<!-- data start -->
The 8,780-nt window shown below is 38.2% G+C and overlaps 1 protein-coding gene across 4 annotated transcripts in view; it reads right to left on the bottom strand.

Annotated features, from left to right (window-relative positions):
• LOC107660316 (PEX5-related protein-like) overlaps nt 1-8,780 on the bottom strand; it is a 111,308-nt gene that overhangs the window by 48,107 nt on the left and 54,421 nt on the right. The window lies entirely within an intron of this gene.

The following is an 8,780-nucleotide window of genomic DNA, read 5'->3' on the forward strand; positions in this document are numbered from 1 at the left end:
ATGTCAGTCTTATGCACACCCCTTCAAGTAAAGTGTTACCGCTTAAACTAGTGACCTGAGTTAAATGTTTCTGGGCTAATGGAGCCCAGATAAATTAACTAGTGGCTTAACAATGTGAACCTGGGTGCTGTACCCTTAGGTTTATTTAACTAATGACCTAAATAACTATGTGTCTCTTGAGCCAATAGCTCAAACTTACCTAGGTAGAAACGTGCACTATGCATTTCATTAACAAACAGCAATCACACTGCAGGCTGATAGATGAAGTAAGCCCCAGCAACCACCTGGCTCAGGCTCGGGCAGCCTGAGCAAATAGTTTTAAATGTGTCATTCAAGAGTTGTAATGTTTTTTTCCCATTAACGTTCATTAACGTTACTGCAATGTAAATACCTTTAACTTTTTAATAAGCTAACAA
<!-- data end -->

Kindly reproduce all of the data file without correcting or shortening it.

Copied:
The 8,780-nt window shown below is 38.2% G+C and overlaps 1 protein-coding gene across 4 annotated transcripts in view; it reads right to left on the bottom strand.

Annotated features, from left to right (window-relative positions):
• LOC107660316 (PEX5-related protein-like) overlaps nt 1-8,780 on the bottom strand; it is a 111,308-nt gene that overhangs the window by 48,107 nt on the left and 54,421 nt on the right. The window lies entirely within an intron of this gene.

The following is an 8,780-nucleotide window of genomic DNA, read 5'->3' on the forward strand; positions in this document are numbered from 1 at the left end:
ATGTCAGTCTTATGCACACCCCTTCAAGTAAAGTGTTACCGCTTAAACTAGTGACCTGAGTTAAATGTTTCTGGGCTAATGGAGCCCAGATAAATTAACTAGTGGCTTAACAATGTGAACCTGGGTGCTGTACCCTTAGGTTTATTTAACTAATGACCTAAATAACTATGTGTCTCTTGAGCCAATAGCTCAAACTTACCTAGGTAGAAACGTGCACTATGCATTTCATTAACAAACAGCAATCACACTGCAGGCTGATAGATGAAGTAAGCCCCAGCAACCACCTGGCTCAGGCTCGGGCAGCCTGAGCAAATAGTTTTAAATGTGTCATTCAAGAGTTGTAATGTTTTTTTCCCATTAACGTTCATTAACGTTACTGCAATGTAAATACCTTTAACTTTTTAATAAGCTAACAA